Marpa (1012-1096) was born in Chukhyer in southern Tibet. From the Sakyapa lama Drogmi Lotsawa he learned Sanskrit and received a few teachings. Dissatisfied with his learning progress, Marpa decided to trade all of his possessions for gold to travel to India in order to receive more teachings, and to bring them back to Tibet.
It was during his trip to India through Nepal that Marpa met two of Naropa's disciples, Kantapa and Pentapa, and received teachings from them. Marpa was so impressed by them that he decided to meet Naropa in person to receive direct instructions. For many years, Marpa studied under the guidance of Naropa. He received teachings during the day, and practiced with one-pointed devotion during the night, mastering the theoretical and practical aspects of Mahayana and Vajrayana. Naropa eventually appointed Marpa as his successor in Tibet, and prophesied that his lineage would prosper considerably in the Land of Snow.
Marpa made repeated trips to India and Nepal, brought many teachings back to Tibet, and translated them from Sanskrit to Tibetan for the benefit of the people of Tibet. He underwent several hardships, and almost lost his life during the arduous journey to seek the Dharma. He met many masters, but Naropa and Maitripa were the most important amongst all.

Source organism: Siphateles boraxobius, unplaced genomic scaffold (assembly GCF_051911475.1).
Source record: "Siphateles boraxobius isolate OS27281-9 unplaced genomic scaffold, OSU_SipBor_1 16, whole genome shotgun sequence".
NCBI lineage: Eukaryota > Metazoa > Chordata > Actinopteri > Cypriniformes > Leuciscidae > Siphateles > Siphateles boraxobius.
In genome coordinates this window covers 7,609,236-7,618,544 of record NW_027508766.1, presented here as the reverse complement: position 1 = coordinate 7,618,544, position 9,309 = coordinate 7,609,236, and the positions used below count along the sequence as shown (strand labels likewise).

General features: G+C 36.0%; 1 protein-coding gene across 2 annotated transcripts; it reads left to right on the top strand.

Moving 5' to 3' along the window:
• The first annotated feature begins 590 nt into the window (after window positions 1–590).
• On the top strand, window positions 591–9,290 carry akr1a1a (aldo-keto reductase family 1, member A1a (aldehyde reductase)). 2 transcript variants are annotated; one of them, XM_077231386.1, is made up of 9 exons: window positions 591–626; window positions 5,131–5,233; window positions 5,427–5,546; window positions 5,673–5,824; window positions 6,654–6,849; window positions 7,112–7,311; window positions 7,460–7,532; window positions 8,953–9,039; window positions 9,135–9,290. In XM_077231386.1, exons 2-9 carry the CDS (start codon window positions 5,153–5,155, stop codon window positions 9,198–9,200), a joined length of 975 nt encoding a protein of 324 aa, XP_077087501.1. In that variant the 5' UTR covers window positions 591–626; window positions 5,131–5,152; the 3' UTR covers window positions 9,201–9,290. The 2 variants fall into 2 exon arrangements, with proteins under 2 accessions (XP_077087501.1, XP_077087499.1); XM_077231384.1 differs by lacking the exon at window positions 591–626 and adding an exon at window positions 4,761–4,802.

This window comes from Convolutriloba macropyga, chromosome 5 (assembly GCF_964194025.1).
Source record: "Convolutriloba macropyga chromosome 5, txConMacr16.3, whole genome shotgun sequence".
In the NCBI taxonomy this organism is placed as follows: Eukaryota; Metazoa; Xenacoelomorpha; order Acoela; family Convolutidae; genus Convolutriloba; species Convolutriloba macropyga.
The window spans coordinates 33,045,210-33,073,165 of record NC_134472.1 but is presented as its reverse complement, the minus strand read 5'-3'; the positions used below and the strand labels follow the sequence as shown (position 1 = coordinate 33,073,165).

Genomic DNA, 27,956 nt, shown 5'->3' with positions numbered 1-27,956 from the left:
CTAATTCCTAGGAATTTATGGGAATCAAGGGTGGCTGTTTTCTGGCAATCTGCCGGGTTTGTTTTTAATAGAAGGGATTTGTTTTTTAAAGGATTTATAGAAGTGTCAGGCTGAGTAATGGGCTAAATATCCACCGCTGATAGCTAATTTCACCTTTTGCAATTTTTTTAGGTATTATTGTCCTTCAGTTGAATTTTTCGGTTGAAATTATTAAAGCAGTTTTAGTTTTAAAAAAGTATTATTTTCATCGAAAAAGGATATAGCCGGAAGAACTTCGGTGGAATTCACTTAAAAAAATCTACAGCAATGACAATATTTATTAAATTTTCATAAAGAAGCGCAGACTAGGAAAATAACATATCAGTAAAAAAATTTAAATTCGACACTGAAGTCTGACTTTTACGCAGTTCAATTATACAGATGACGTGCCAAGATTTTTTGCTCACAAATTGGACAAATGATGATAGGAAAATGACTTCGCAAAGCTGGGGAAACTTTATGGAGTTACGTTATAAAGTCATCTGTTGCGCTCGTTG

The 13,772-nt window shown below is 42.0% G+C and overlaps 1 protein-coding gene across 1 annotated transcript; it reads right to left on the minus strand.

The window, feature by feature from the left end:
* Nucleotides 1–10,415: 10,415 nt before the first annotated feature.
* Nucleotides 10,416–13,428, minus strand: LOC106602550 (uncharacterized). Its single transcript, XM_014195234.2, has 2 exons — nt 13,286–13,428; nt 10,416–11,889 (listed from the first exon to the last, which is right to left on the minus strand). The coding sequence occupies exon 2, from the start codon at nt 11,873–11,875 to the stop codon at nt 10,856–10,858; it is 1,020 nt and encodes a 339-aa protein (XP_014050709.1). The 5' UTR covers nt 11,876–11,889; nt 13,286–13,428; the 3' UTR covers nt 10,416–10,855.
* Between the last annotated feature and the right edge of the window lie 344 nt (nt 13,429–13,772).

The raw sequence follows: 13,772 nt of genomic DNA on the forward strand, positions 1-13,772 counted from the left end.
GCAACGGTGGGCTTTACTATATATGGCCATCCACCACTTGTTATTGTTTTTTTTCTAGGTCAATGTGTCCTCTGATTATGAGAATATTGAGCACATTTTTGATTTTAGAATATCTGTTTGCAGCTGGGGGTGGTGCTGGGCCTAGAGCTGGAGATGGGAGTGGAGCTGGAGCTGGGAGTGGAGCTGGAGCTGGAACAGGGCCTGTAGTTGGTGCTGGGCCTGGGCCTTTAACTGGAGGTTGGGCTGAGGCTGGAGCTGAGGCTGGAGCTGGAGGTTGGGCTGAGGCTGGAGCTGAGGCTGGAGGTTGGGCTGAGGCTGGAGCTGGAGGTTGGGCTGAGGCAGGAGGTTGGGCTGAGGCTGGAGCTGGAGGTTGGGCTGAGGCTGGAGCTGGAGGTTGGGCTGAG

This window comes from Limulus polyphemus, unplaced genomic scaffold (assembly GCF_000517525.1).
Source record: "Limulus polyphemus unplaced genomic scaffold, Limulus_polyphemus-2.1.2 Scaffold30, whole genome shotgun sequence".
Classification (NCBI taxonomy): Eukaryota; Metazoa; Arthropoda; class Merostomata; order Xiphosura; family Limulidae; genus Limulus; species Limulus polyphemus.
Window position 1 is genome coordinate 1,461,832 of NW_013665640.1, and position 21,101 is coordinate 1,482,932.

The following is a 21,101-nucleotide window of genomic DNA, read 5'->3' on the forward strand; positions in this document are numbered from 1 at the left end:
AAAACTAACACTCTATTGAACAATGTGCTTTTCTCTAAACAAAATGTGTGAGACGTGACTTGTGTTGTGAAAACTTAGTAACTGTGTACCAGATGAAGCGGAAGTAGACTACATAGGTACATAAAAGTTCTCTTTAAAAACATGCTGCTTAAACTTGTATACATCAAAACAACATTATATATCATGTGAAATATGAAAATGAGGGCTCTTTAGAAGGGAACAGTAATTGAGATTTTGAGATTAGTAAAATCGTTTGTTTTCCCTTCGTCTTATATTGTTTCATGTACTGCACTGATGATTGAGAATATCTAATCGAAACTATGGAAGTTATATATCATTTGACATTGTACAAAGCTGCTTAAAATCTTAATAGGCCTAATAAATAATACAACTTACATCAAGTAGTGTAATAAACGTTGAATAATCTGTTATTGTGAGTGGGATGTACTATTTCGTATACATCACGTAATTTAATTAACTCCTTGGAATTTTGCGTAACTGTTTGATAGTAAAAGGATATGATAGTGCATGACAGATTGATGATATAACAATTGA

Although Marpa was married with wife and children, his realization was incomparable and was likened to a lotus in the mud, free from defilements. To him, samsara and enlightenment were inseparable, and all worldly phenomena were no different from Buddha nature. Therefore, he could lead a conventional samsaric life and remain unstained. Marpa truly attained the state of Vajradhara, or Buddhahood, in one lifetime.
The great siddha Naropa (1016-1100) was born to a royal family in Bengal, India. His yearning for spiritual development was so strong that at age eight, he journeyed to Kashmir to study with the master Arya Akasha and received the lay ordination.
When Naropa returned from his spiritual and intellectual pursuits, he was forced by his parents to marry a Brahmin princess. However, the marriage only lasted for eight years. Naropa unveiled his spiritual goal to his wife and she decided not to be a hindrance on his path.